One Sentence Summary: “What if the apocalypse comes gently, this memorable book asks, not with a bang or blaze but with the silence of refrigerators no longer buzzing and the ‘fuzzy dandelions of candlelight floating past the curtains’?” — Rebecca Tuhus-Dubrow, The New York Times Book Review.
One Sentence Review: Wildgen’s book is set in a slightly unfamiliar Madison which was one if the most interesting aspects for me, but leaves me unsure about what others might think of the book.
Long Review: There’s something deliciously unsettling about reading a book set in the place where you live, especially a book that takes the reality of the world and shifts it slightly to one side, creating a setting that’s almost sinister in its uncomfortable familiarity.
That was the strange feeling I had while reading Michelle Wildgen’s 2010 novel But Not for Long, which is set in a slightly-off Madison that was both familiar and unusual. The book is set in Madison’s co-op culture, with three roommates — Greta, Hal, and Karin:
Greta has left her old life behind and moved into a sustainable foods co-op in Madison, Wisconsin. Just as she begins to settle in with her two housemates, the husband she left behind appears on their porch, drunk. His arrival begins a dark three-day period during which all three residents of the house will have to reckon with a disquietude lurking under the surface of their little society. A series of summer blackouts, gas shortages, and an ominous disappearance will force them all out into a larger world that seems everywhere on the verge of crisis.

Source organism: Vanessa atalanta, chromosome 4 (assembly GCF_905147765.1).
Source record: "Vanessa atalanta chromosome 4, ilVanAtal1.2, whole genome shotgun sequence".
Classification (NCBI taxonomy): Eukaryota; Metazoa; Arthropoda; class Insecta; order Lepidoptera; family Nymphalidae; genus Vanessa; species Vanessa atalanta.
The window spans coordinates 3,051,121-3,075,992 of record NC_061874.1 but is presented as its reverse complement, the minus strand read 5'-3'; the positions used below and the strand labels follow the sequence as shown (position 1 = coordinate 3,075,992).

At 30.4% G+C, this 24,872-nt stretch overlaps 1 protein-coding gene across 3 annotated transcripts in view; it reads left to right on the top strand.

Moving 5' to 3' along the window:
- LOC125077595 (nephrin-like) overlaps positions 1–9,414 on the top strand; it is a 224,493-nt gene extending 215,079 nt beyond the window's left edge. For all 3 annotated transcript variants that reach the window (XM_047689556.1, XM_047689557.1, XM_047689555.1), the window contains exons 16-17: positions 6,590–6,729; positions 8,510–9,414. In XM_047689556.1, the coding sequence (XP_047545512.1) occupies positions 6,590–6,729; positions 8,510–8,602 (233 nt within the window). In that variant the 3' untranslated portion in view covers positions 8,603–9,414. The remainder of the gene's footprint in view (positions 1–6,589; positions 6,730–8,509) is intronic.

One of the things I loved most about this book was the setting of an off-kilter Madison. Wildgen did an amazing job of getting many of the details about Madison right — the hippie culture, the political activism and idealism, the lakes and streams and sense of place. And because she did such a great job characterizing Madison, the ways in which she disrupts the community feel even more eerie.
Despite the quietly apocalyptic setting, this book is very much about the characters. It’s a look at how people respond to the kinds of situations that shake up the everyday but that don’t seem to have an explanation. I’m not sure that I related to Hal, Greta, or Karin, but that didn’t really matter to me. They felt like real people, people who try hard and make mistakes and just want to make their lives work.
Those two factors came together to make a book that I really enjoyed. I’m still not sure about what Wildgren was necessarily trying to do, the message of the book, but I’m still thinking about it, and that’s a quality I appreciate in fiction.
If you have reviewed this book, please leave a link to the review in the comments and I will add your review to the main post. All I ask is for you to do the same to mine — thanks!